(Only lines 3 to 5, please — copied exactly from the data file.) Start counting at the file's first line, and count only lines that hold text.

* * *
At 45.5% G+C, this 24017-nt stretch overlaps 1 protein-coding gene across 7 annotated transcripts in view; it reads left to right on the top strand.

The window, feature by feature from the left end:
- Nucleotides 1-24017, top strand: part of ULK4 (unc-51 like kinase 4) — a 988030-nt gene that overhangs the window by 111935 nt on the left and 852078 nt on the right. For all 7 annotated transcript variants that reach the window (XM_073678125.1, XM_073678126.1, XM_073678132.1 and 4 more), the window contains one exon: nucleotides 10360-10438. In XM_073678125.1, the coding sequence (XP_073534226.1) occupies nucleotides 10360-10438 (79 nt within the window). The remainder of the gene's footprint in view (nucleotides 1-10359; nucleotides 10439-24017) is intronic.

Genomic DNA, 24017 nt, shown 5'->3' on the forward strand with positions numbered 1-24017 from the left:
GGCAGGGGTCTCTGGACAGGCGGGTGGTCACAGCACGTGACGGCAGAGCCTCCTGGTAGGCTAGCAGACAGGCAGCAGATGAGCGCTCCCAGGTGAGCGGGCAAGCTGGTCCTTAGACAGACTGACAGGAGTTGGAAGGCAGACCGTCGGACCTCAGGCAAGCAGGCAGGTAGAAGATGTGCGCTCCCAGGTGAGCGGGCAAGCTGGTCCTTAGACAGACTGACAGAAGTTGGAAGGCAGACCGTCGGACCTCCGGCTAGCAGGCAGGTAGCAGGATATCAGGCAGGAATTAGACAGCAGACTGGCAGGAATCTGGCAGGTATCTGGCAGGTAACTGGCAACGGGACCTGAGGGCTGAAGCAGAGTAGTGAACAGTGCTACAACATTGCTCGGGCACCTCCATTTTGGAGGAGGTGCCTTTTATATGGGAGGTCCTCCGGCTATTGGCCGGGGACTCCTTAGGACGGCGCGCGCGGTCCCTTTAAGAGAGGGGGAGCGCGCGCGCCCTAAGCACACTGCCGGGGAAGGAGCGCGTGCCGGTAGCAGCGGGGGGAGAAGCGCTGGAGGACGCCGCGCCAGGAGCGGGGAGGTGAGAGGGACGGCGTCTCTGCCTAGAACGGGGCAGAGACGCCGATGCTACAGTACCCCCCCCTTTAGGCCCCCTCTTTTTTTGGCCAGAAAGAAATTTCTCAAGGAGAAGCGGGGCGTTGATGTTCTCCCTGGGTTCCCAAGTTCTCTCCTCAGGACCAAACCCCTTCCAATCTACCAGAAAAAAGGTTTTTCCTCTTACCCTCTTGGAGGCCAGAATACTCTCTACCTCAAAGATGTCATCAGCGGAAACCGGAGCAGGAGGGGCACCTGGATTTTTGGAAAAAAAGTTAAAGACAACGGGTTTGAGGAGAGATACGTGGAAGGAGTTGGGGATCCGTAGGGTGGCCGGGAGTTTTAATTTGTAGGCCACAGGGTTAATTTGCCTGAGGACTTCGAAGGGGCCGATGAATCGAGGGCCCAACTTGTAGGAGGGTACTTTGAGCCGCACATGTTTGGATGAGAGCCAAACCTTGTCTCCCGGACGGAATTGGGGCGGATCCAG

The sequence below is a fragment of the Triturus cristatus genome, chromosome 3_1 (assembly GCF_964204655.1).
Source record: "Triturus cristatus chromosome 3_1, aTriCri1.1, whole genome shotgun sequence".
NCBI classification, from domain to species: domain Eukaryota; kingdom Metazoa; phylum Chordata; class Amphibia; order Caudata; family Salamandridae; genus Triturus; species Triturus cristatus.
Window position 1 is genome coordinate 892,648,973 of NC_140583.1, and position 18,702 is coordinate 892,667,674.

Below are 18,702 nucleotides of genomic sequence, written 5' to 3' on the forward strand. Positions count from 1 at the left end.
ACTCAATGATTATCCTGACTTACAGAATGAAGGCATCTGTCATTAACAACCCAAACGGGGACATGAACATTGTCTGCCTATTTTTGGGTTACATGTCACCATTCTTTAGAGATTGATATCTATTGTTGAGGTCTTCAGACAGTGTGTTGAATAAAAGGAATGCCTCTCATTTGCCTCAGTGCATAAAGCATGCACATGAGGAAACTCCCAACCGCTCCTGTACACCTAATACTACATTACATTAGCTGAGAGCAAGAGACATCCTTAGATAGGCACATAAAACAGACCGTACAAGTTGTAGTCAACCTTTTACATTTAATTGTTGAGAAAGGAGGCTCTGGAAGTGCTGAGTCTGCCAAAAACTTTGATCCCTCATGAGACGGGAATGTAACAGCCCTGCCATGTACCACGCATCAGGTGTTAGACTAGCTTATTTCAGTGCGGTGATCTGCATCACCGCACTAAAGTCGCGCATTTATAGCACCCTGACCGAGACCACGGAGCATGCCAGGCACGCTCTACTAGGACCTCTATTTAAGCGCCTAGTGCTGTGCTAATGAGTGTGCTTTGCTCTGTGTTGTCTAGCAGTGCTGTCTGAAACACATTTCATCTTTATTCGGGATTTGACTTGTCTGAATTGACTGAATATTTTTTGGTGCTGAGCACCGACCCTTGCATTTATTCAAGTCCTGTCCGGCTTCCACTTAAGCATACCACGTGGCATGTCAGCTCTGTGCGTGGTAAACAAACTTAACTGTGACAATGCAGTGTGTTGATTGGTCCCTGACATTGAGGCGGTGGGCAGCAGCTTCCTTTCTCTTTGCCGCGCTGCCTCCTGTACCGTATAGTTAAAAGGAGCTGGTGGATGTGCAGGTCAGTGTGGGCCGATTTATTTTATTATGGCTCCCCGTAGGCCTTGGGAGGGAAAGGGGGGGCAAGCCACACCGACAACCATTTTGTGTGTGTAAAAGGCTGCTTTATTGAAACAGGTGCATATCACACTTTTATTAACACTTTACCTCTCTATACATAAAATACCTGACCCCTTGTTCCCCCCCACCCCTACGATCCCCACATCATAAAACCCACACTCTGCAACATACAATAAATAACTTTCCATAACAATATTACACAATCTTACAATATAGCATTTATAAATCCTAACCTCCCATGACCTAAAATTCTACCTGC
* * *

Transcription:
- Nucleotides 1-24017, top strand: part of ULK4 (unc-51 like kinase 4) — a 988030-nt gene that overhangs the window by 111935 nt on the left and 852078 nt on the right. For all 7 annotated transcript variants that reach the window (XM_073678125.1, XM_073678126.1, XM_073678132.1 and 4 more), the window contains one exon: nucleotides 10360-10438. In XM_073678125.1, the coding sequence (XP_073534226.1) occupies nucleotides 10360-10438 (79 nt within the window). The remainder of the gene's footprint in view (nucleotides 1-10359; nucleotides 10439-24017) is intronic.

Genomic DNA, 24017 nt, shown 5'->3' on the forward strand with positions numbered 1-24017 from the left:
GGCAGGGGTCTCTGGACAGGCGGGTGGTCACAGCACGTGACGGCAGAGCCTCCTGGTAGGCTAGCAGACAGGCAGCAGATGAGCGCTCCCAGGTGAGCGGGCAAGCTGGTCCTTAGACAGACTGACAGGAGTTGGAAGGCAGACCGTCGGACCTCAGGCAAGCAGGCAGGTAGAAGATGTGCGCTCCCAGGTGAGCGGGCAAGCTGGTCCTTAGACAGACTGACAGAAGTTGGAAGGCAGACCGTCGGACCTCCGGCTAGCAGGCAGGTAGCAGGATATCAGGCAGGAATTAGACAGCAGACTGGCAGGAATCTGGCAGGTATCTGGCAGGTAACTGGCAACGGGACCTGAGGGCTGAAGCAGAGTAGTGAACAGTGCTACAACATTGCTCGGGCACCTCCATTTTGGAGGAGGTGCCTTTTATATGGGAGGTCCTCCGGCTATTGGCCGGGGACTCCTTAGGACGGCGCGCGCGGTCCCTTTAAGAGAGGGGGAGCGCGCGCGCCCTAAGCACACTGCCGGGGAAGGAGCGCGTGCCGGTAGCAGCGGGGGGAGAAGCGCTGGAGGACGCCGCGCCAGGAGCGGGGAGGTGAGAGGGACGGCGTCTCTGCCTAGAACGGGGCAGAGACGCCGATGCTACAGTACCCCCCCCTTTAGGCCCCCTCTTTTTTTGGCCAGAAAGAAATTTCTCAAGGAGAAGCGGGGCGTTGATGTTCTCCCTGGGTTCCCAAGTTCTCTCCTCAGGACCAAACCCCTTCCAATCTACCAGAAAAAAGGTTTTTCCTCTTACCCTCTTGGAGGCCAGAATACTCTCTACCTCAAAGATGTCATCAGCGGAAACCGGAGCAGGAGGGGCACCTGGATTTTTGGAAAAAAAGTTAAAGACAACGGGTTTGAGGAGAGATACGTGGAAGGAGTTGGGGATCCGTAGGGTGGCCGGGAGTTTTAATTTGTAGGCCACAGGGTTAATTTGCCTGAGGACTTCGAAGGGGCCGATGAATCGAGGGCCCAACTTGTAGGAGGGTACTTTGAGCCGCACATGTTTGGATGAGAGCCAAACCTTGTCTCCCGGACGGAATTGGGGCGGATCCAG